Edinburgh, Scotland - Scotland has become the first place in Europe to prescribe a new drug that reduces cravings for alcohol.
Earlier this month, the Scottish Medicines Consortium, a body that approves drugs for use in the National Health Service, gave the go-ahead for doctors in Scotland to prescribe nalmefene, a drug made by Danish firm Lundbeck and designed to diminish the "buzz" drinkers get from alcohol.
Nalmefene will be targeted at people who are heavy drinkers, but not the most severely dependent alcoholics. The drug works by blocking reward centres in the brain that encourage drinkers to over-indulge.
In trials, men who normally drank eight units of alcohol a day and women who drank six a day halved their consumption over a six-month period when they took the drug.
The decision to prescribe nalmefene free of charge by the National Health Service reflects a growing concern about Scottish drinking habits and their effects on social and economic well-being.
Scotland has one of the highest levels of alcohol consumption in the world. Among Scottish men, the alcohol-related death rate is twice that of the rest of the UK. Drinking costs the economy an estimated £3.6bn ($5.75bn) in everything from lost productivity to increased spending on health care and criminal justice.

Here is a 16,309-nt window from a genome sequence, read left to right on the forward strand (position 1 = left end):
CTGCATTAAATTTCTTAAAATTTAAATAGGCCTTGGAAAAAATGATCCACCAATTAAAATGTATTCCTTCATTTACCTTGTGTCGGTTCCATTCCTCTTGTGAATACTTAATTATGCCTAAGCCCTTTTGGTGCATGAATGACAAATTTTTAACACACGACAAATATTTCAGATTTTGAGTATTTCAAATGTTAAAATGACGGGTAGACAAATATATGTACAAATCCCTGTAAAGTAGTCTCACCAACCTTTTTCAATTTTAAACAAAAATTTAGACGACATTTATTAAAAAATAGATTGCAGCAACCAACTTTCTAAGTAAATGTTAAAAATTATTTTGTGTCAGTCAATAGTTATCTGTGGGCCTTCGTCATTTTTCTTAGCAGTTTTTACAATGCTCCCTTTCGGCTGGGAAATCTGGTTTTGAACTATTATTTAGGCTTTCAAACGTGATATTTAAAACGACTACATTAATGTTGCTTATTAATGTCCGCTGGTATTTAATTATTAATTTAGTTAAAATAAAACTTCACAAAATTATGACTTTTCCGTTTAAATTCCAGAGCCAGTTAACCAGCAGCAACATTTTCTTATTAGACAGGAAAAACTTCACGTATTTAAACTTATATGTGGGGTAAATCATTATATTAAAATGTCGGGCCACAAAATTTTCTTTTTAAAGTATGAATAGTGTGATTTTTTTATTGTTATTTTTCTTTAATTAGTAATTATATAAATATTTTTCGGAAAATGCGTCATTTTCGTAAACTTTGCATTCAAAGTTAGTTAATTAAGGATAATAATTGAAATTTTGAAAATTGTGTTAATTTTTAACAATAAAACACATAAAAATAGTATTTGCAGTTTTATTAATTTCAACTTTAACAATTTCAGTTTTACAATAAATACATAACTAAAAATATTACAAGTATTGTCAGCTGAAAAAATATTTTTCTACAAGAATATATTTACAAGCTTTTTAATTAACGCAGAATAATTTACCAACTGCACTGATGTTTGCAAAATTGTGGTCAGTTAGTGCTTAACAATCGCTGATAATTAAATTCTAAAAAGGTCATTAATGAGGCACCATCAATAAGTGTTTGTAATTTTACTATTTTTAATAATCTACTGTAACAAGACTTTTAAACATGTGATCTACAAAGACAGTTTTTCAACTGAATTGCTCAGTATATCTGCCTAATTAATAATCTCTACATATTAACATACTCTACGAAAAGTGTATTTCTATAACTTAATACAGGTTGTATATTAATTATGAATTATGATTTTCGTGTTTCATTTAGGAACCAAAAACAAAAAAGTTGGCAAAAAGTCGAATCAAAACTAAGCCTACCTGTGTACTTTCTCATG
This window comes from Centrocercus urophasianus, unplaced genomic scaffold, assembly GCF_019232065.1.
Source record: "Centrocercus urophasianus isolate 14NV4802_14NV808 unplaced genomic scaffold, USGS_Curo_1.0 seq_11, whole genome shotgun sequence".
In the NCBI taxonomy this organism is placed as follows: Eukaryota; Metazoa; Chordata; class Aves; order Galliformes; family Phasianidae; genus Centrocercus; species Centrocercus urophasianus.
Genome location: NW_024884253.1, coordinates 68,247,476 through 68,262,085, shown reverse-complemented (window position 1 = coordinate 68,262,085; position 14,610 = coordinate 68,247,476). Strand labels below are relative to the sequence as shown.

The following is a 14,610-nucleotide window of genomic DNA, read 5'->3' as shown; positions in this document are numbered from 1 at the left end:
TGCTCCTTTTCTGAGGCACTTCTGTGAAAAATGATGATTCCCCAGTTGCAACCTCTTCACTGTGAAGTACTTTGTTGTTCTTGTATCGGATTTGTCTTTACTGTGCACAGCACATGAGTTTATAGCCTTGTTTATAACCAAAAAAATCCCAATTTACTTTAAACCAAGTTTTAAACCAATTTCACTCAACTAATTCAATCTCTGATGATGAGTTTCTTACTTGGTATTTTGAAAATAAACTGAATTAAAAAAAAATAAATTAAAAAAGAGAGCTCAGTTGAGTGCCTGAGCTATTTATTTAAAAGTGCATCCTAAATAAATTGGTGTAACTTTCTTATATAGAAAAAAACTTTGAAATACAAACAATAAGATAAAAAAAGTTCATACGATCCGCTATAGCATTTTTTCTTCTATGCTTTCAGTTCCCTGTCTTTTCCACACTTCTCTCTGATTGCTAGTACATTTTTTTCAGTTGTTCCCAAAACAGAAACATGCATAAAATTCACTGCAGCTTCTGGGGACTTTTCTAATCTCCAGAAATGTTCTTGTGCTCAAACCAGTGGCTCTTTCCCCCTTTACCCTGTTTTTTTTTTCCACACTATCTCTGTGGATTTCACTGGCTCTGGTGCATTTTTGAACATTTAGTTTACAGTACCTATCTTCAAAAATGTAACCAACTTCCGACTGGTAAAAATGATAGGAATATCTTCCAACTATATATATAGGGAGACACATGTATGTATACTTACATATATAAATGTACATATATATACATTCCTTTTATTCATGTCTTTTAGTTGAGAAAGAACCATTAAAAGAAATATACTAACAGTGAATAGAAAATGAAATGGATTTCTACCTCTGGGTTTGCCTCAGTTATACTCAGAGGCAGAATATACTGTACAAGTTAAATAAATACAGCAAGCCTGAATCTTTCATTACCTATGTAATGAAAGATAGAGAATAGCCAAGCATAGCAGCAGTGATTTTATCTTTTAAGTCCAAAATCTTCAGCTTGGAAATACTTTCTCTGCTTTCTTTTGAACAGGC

'It causes so much damage'
"We have a massive problem with drinking," says Gillian Bell, spokesperson for Alcohol Focus Scotland. "We accept excessive drinking as the norm, but we shouldn't because it causes so much damage. Alcohol does not just affect the person who is drinking, it affects society as a whole."
[Nalmefene] represents a new option for treating some people with alcohol dependence by helping them to cut down their drinking.
The devolved Scottish government, which has responsibility for the country's health policy, hopes that nalmefene will help to tackle alcohol abuse. The decision to prescribe nalmefene, which is taken as a tablet before drinking, has been widely welcomed by Scotland's medical community.
"I am pleased that Scottish patients will have access to nalmefene, which represents a new option for treating some people with alcohol dependence by helping them to cut down their drinking when they may not be ready, or have no medical need, to give up alcohol altogether," said Jonathan Chick, a consultant psychiatrist at Queen Margaret University Hospital in Edinburgh.
Peter Rice, the chairman of Scottish Health Action on Alcohol Problems (SHAAP) and a former chairman of the Royal College of Psychiatrists in Scotland, told Al Jazeera he believes the drug will be "a useful addition to the options we have to offer patients".
Scotland was the first place to introduce routine screenings for alcohol abuse. Now all patients must complete a form about their drinking habits. The programme has allowed doctors to identify a quarter of a million problem drinkers over the last four years, in a region with just over five million people.